Hazen, K.P., Carlson, M.W., Cartwright, M.L., Patnode, C.E, Cole-Mossman, J., Byrns, S., Hauptman, K., & Osofsky, J. (2021). The impact of Child-Parent Psychotherapy on child dependency court outcomes. Juvenile and Family Court Journal. 72(1), 21-46. doi: 10.1111/jfcj.12191. PDF.

Hazen, K.P., Carlson, M.W., Hatton-Bower, H., Fessinger, M.B., Cole-Mossman, J., Bahm, J., Hauptman, K., Brank, E.M., & Gilkerson, L. (2020). Evaluating the Facilitating Attuned Interactions (FAN) approach: Vicarious trauma, professional burnout, and reflective practice. Children and Youth Services Review. 112, doi: 10.1016/j.childyouth.2020.104925. PDF   

Fessinger, M.B., Hazen, K.P., Bahm, J., Cole-Mossman, J., Heideman, R., & Brank, E.M. (2020). Mandatory, fast, and fair: Parents’ perceptions of procedural justice in a mandatory family drug court. Journal of Experimental Criminology, 16(1), 49-77, doi: 10.1007/s11292-019-09361-6. PDF

Wylie, L., Hazen, K.P., Hoetger, L.A., Haby, J., & Brank E.M. (2018). Four decades of the journal Law and Human Behavior: A content analysis. Scientometrics, 115(2), 655-693, PDF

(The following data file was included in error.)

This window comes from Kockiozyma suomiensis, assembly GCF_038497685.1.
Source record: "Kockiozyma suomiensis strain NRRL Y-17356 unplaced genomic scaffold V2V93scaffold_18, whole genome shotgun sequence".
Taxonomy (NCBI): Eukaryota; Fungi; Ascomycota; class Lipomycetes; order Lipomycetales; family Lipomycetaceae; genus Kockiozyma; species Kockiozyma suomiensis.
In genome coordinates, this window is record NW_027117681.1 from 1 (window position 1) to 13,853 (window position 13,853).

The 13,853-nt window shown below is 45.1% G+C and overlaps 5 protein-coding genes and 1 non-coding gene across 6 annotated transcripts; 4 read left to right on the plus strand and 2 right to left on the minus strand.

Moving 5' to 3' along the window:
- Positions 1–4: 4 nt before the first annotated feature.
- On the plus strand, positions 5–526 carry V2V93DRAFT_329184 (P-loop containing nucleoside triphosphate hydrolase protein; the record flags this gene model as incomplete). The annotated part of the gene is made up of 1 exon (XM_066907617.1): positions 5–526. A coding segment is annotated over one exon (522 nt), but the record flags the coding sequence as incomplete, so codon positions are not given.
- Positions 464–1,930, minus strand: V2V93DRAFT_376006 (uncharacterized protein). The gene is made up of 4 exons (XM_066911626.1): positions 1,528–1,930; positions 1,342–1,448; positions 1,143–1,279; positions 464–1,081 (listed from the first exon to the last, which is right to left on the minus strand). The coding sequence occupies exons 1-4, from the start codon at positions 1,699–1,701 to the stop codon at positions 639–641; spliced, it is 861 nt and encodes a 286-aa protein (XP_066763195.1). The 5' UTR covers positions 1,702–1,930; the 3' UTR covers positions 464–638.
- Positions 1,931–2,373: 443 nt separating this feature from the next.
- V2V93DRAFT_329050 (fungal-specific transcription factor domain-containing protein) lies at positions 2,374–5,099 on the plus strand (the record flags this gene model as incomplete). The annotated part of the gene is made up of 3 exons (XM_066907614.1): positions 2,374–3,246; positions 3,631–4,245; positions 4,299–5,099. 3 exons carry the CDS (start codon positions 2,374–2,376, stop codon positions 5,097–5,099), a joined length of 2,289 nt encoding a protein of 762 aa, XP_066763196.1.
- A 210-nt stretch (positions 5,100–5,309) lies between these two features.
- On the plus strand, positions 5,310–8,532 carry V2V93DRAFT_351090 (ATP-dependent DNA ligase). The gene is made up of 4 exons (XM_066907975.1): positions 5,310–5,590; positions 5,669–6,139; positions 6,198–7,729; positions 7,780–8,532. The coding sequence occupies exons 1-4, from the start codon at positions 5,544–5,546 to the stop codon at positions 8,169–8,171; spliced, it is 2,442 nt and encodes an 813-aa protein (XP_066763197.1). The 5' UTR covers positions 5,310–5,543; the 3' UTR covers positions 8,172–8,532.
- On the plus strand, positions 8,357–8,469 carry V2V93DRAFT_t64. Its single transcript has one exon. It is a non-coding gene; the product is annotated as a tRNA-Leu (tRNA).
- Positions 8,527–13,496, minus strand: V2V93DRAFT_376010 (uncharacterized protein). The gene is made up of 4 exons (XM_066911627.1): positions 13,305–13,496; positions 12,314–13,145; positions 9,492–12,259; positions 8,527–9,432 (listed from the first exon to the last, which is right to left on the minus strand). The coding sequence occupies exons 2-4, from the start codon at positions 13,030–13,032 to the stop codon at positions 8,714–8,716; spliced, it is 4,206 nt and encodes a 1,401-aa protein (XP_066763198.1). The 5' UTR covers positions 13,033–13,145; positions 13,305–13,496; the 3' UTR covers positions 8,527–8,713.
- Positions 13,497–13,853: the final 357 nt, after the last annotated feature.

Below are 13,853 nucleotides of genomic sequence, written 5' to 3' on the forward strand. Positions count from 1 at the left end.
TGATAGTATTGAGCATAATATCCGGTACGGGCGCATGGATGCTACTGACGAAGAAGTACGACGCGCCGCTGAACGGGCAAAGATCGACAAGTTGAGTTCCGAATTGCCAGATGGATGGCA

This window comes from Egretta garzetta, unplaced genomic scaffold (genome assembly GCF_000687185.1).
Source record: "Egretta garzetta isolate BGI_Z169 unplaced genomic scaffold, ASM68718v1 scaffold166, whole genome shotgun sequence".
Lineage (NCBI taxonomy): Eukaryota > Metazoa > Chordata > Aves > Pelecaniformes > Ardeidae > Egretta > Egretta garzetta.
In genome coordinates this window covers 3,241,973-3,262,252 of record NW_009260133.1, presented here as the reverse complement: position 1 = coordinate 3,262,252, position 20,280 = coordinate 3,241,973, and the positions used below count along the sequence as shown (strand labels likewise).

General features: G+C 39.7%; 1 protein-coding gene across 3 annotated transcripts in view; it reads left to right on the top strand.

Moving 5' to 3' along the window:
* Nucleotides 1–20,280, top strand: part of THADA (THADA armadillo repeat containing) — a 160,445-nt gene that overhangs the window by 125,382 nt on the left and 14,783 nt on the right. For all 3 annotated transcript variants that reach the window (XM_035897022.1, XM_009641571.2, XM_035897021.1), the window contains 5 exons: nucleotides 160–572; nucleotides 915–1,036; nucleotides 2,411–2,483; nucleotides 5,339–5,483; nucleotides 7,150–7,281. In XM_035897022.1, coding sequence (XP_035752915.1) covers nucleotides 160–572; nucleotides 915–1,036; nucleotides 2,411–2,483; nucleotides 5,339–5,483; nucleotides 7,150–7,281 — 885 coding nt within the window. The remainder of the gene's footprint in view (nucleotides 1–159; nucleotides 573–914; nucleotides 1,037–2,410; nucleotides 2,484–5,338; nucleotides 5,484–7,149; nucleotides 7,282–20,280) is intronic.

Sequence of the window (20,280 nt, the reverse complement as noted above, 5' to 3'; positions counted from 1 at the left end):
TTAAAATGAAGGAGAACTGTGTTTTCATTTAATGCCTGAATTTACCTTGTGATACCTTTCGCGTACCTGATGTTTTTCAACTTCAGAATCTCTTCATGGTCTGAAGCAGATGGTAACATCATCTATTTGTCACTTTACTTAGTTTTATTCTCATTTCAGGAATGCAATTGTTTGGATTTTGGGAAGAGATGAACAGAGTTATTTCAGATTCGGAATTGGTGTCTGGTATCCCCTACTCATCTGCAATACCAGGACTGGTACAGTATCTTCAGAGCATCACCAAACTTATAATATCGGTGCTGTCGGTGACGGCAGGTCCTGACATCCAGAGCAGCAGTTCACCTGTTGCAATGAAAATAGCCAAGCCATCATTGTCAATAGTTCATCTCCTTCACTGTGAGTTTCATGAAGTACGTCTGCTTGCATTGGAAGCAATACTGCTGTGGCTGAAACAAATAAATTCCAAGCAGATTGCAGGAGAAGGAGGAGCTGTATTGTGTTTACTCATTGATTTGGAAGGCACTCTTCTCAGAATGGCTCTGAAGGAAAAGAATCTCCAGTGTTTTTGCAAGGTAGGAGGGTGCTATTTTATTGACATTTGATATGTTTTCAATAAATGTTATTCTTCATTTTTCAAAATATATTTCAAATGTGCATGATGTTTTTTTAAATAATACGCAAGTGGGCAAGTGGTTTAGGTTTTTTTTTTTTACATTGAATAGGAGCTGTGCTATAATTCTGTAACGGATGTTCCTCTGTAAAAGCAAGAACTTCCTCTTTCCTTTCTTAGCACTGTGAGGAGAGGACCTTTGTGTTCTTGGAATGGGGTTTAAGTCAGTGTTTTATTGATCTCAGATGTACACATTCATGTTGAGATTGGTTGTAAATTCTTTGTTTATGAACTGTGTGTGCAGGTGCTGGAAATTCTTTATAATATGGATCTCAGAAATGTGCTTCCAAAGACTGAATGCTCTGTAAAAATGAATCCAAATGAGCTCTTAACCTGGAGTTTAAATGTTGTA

Wellman, A., Brank, E.M., & Hazen, K.P. (2017). Parental blame frame: An empirical examination of the media’s portrayal of parents and their delinquent juvenile. Whittier Journal of Child & Family Advocacy, 16(1), 87-130. PDF


Hazen, K.P. & Brank, E.M. (2017). Juvenile curfews. In Encyclopedia of Juvenile Delinquency and Justice. (Vol. 112). Wiley Blackwell.

Heideman, R., Cole-Mossman, J., Hoetger, L.A., & Hazen, K.P. (2016). Giving parents a voice: A case study of a family treatment drug court track in Lancaster County, Nebraska. The Court Review, 52(1). 36-42. PDF

Hoetger, L.A., Hazen, K.P., & Brank, E.M. (2015). All in the family: A retrospective study comparing sibling bullying and peer bullying. Journal of Family Violence, 30, 103-111. doi: 10.1007/s10896-014-9651-0. PDF


Brank, E.M., Hoetger, L.A., & Hazen, K.P. (2012). Bullying. Annual Review of Law and Social Science, 8, 213-230. doi: 10.1146/annurev-lawsocsci-102811-173820. PDF

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Publications in Preparation

Hazen, K.P., Miller-Smith, A., & Brank, E.M. The Summer of 2020: Its moderating effect on general and specific evaluations of police.